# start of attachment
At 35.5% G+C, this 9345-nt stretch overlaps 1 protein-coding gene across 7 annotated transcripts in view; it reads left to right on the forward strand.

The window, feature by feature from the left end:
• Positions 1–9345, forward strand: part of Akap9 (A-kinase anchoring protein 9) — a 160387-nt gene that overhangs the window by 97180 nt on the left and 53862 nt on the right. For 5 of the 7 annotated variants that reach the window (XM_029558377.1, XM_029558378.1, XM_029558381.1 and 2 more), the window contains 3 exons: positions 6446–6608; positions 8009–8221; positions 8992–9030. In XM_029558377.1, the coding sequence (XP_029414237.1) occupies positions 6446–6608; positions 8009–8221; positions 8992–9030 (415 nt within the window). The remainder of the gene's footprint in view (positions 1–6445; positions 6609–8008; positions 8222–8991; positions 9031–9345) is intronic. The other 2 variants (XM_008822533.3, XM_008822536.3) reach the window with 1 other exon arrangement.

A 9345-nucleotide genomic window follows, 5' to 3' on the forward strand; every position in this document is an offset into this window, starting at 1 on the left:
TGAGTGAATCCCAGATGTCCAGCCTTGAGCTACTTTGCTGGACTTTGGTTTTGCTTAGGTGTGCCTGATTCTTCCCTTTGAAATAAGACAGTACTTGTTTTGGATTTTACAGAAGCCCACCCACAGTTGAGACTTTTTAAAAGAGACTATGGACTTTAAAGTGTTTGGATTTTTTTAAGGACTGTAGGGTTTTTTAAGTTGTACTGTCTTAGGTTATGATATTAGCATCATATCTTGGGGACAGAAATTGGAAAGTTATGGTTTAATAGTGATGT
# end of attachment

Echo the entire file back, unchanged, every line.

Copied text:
At 35.5% G+C, this 9345-nt stretch overlaps 1 protein-coding gene across 7 annotated transcripts in view; it reads left to right on the forward strand.

The window, feature by feature from the left end:
• Positions 1–9345, forward strand: part of Akap9 (A-kinase anchoring protein 9) — a 160387-nt gene that overhangs the window by 97180 nt on the left and 53862 nt on the right. For 5 of the 7 annotated variants that reach the window (XM_029558377.1, XM_029558378.1, XM_029558381.1 and 2 more), the window contains 3 exons: positions 6446–6608; positions 8009–8221; positions 8992–9030. In XM_029558377.1, the coding sequence (XP_029414237.1) occupies positions 6446–6608; positions 8009–8221; positions 8992–9030 (415 nt within the window). The remainder of the gene's footprint in view (positions 1–6445; positions 6609–8008; positions 8222–8991; positions 9031–9345) is intronic. The other 2 variants (XM_008822533.3, XM_008822536.3) reach the window with 1 other exon arrangement.

A 9345-nucleotide genomic window follows, 5' to 3' on the forward strand; every position in this document is an offset into this window, starting at 1 on the left:
TGAGTGAATCCCAGATGTCCAGCCTTGAGCTACTTTGCTGGACTTTGGTTTTGCTTAGGTGTGCCTGATTCTTCCCTTTGAAATAAGACAGTACTTGTTTTGGATTTTACAGAAGCCCACCCACAGTTGAGACTTTTTAAAAGAGACTATGGACTTTAAAGTGTTTGGATTTTTTTAAGGACTGTAGGGTTTTTTAAGTTGTACTGTCTTAGGTTATGATATTAGCATCATATCTTGGGGACAGAAATTGGAAAGTTATGGTTTAATAGTGATGT